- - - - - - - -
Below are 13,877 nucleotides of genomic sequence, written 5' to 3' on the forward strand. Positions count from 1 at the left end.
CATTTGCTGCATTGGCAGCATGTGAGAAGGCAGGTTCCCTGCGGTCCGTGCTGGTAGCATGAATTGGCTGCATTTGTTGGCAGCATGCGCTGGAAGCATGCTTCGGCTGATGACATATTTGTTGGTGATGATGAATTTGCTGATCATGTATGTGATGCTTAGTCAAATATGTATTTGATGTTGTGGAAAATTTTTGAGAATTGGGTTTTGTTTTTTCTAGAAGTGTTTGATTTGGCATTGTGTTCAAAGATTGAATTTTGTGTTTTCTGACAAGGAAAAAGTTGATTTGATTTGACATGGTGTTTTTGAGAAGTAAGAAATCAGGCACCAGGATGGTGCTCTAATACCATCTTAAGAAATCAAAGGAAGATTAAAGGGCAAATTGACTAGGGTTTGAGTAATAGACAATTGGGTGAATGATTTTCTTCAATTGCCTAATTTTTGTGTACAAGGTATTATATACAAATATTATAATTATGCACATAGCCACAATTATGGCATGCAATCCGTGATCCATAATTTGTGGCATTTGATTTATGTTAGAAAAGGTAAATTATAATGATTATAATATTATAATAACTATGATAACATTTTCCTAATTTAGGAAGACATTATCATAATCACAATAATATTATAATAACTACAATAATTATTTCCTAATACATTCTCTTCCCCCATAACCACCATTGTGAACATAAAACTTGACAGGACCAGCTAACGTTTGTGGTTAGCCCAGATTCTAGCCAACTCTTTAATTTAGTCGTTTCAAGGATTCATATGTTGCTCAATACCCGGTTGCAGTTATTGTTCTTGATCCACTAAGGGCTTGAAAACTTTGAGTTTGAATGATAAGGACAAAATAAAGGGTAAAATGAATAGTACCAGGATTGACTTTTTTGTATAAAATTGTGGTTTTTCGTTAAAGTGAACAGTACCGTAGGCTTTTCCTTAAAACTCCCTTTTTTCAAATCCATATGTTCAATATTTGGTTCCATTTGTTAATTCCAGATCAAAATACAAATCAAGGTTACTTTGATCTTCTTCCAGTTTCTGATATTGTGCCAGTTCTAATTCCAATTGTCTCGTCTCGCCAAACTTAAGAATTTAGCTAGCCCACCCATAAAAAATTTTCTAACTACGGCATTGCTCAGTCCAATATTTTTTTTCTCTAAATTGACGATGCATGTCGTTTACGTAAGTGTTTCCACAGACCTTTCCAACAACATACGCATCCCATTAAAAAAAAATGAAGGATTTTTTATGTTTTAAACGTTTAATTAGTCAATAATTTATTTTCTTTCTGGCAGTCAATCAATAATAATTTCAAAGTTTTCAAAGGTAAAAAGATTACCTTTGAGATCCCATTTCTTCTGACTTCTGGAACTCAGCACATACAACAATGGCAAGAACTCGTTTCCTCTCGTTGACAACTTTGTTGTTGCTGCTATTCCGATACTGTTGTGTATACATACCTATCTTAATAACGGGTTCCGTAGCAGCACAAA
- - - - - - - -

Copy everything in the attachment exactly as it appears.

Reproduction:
Below are 13,877 nucleotides of genomic sequence, written 5' to 3' on the forward strand. Positions count from 1 at the left end.
CATTTGCTGCATTGGCAGCATGTGAGAAGGCAGGTTCCCTGCGGTCCGTGCTGGTAGCATGAATTGGCTGCATTTGTTGGCAGCATGCGCTGGAAGCATGCTTCGGCTGATGACATATTTGTTGGTGATGATGAATTTGCTGATCATGTATGTGATGCTTAGTCAAATATGTATTTGATGTTGTGGAAAATTTTTGAGAATTGGGTTTTGTTTTTTCTAGAAGTGTTTGATTTGGCATTGTGTTCAAAGATTGAATTTTGTGTTTTCTGACAAGGAAAAAGTTGATTTGATTTGACATGGTGTTTTTGAGAAGTAAGAAATCAGGCACCAGGATGGTGCTCTAATACCATCTTAAGAAATCAAAGGAAGATTAAAGGGCAAATTGACTAGGGTTTGAGTAATAGACAATTGGGTGAATGATTTTCTTCAATTGCCTAATTTTTGTGTACAAGGTATTATATACAAATATTATAATTATGCACATAGCCACAATTATGGCATGCAATCCGTGATCCATAATTTGTGGCATTTGATTTATGTTAGAAAAGGTAAATTATAATGATTATAATATTATAATAACTATGATAACATTTTCCTAATTTAGGAAGACATTATCATAATCACAATAATATTATAATAACTACAATAATTATTTCCTAATACATTCTCTTCCCCCATAACCACCATTGTGAACATAAAACTTGACAGGACCAGCTAACGTTTGTGGTTAGCCCAGATTCTAGCCAACTCTTTAATTTAGTCGTTTCAAGGATTCATATGTTGCTCAATACCCGGTTGCAGTTATTGTTCTTGATCCACTAAGGGCTTGAAAACTTTGAGTTTGAATGATAAGGACAAAATAAAGGGTAAAATGAATAGTACCAGGATTGACTTTTTTGTATAAAATTGTGGTTTTTCGTTAAAGTGAACAGTACCGTAGGCTTTTCCTTAAAACTCCCTTTTTTCAAATCCATATGTTCAATATTTGGTTCCATTTGTTAATTCCAGATCAAAATACAAATCAAGGTTACTTTGATCTTCTTCCAGTTTCTGATATTGTGCCAGTTCTAATTCCAATTGTCTCGTCTCGCCAAACTTAAGAATTTAGCTAGCCCACCCATAAAAAATTTTCTAACTACGGCATTGCTCAGTCCAATATTTTTTTTCTCTAAATTGACGATGCATGTCGTTTACGTAAGTGTTTCCACAGACCTTTCCAACAACATACGCATCCCATTAAAAAAAAATGAAGGATTTTTTATGTTTTAAACGTTTAATTAGTCAATAATTTATTTTCTTTCTGGCAGTCAATCAATAATAATTTCAAAGTTTTCAAAGGTAAAAAGATTACCTTTGAGATCCCATTTCTTCTGACTTCTGGAACTCAGCACATACAACAATGGCAAGAACTCGTTTCCTCTCGTTGACAACTTTGTTGTTGCTGCTATTCCGATACTGTTGTGTATACATACCTATCTTAATAACGGGTTCCGTAGCAGCACAAA